McNeese faculty Dr. Anil K. Kandalam, left, assistant professor of physics, and Dr. Kiran Boggavarapu, assistant professor of chemistry, display a ball and stick model of a lead sulfide baby crystal. These professors recently collaborated with research colleagues at Johns Hopkins University to discover baby crystals—the smallest possible stable cluster that resembles its bulk-structure and can be replicated to form solid material. McNeese Photo
McNeese State University faculty Dr. Kiran Boggavarapu, assistant professor of chemistry, and Dr. Anil K. Kandalam, assistant professor of physics, have once again collaborated with research colleagues from Johns Hopkins University in Maryland to discover something new – lead sulfide (PbS) baby crystals.
Baby crystal is the smallest possible stable cluster that resembles its bulk-structure and can be replicated to form solid material. Baby crystals and their assembly into nanoblocks could help provide a better understanding of the mechanisms involved in the formation of solids, according to a paper about the discovery, “(PbS)32: A Baby Crystal,” published in a January issue of the Journal of Chemical Physics.
The theoretical investigations were conducted at McNeese, while the experimental work was conducted at Johns Hopkins.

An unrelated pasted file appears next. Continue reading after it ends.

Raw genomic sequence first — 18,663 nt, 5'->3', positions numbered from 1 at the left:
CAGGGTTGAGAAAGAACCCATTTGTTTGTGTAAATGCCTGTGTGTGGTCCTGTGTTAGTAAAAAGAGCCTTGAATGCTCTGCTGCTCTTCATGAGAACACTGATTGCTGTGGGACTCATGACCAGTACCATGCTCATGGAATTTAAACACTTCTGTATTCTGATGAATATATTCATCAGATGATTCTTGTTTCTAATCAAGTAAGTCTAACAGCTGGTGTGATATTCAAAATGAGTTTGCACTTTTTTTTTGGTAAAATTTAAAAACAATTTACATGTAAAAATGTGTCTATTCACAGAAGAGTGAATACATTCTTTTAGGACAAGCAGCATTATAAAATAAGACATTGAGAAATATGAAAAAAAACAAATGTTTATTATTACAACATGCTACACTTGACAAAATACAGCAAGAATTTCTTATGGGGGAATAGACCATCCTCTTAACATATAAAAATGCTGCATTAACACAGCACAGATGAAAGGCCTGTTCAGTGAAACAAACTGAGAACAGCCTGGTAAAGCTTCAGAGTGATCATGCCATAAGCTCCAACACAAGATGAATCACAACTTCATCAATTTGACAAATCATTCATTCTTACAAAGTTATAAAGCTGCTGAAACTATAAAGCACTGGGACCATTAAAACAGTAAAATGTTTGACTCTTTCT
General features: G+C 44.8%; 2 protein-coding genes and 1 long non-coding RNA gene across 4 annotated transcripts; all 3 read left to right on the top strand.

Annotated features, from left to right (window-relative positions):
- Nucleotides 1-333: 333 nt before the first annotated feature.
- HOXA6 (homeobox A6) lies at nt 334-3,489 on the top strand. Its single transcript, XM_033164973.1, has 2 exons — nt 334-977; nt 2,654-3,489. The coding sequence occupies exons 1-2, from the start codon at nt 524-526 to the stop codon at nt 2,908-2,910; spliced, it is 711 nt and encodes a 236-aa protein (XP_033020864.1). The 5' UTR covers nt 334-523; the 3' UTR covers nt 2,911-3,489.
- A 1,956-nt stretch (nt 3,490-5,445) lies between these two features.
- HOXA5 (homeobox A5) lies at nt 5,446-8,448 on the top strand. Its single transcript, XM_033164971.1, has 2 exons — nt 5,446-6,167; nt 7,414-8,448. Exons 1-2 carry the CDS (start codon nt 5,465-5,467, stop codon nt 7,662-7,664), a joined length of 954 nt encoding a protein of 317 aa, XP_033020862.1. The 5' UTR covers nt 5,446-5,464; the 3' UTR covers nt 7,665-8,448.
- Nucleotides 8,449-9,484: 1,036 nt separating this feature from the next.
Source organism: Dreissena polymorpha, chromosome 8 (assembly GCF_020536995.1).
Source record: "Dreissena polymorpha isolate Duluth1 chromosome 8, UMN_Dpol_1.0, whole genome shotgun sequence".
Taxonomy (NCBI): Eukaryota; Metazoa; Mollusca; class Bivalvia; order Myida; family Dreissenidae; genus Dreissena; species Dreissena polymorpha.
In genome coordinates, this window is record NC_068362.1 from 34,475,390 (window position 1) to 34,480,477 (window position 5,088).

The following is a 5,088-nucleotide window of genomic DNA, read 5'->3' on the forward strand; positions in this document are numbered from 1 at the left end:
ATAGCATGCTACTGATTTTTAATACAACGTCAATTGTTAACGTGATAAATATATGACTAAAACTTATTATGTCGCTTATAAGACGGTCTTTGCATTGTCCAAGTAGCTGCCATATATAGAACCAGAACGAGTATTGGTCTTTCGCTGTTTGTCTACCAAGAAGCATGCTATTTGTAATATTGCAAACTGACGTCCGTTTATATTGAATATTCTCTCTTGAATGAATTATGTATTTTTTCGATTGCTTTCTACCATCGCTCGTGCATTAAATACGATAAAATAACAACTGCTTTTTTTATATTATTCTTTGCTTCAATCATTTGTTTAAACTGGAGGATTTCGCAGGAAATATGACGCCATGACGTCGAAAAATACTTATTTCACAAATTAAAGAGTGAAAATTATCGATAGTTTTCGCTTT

At McNeese, Boggavarapu and Kandalam identified the baby crystal by running computer simulations that calculated the energy and geometry of different structures containing different numbers of atoms. They found that (PbS)32 is the smallest stable unit that possesses both the same cubic structure and coordination number as the bulk crystal.
The McNeese pair then asked their colleagues to experimentally test their theoretical findings. “To do this, our experimental collaborators at Johns Hopkins gently deposited the (PbS)32 clusters on a graphite surface where these clusters could easily migrate and merge together to form larger nanoblocks,” said Boggavarapu.
“By using scanning tunneling microscope images to measure the dimensions of the resultant lead sulfide nanoblocks, they confirmed that the (PbS)32 baby crystals had indeed stacked together as we theoretically predicted,” explained Kandalam.
According to Boggavarapu, their computations have provided a rubric for understanding the mechanism involved in the formation of nanoblocks on a surface as well as the formation of lead sulfide solids.
In addition, Kandalam said the lead sulfide material studied for the baby crystal formation has several potential applications in semiconducting and optoelectronic devices.
Both professors have been recently involved in other scientific discoveries. Last fall, both Kandalam and Boggavarapu collaborated with researchers from Virginia Commonwealth University and Johns Hopkins on the discovery of “magnetic superhalogens,” a new class of superhalogens, while Kandalam worked with researchers from Virginia Commonwealth and the University of Konstanz in Germany in to discover a new class of highly electronegative chemical species called hyperhalogens.
Drs. Kandalam and Boggavarapu were assisted on the baby crystal project by McNeese students, Rameshu Rallabandi, a chemistry graduate student, and Pratik Koirala, a physics senior.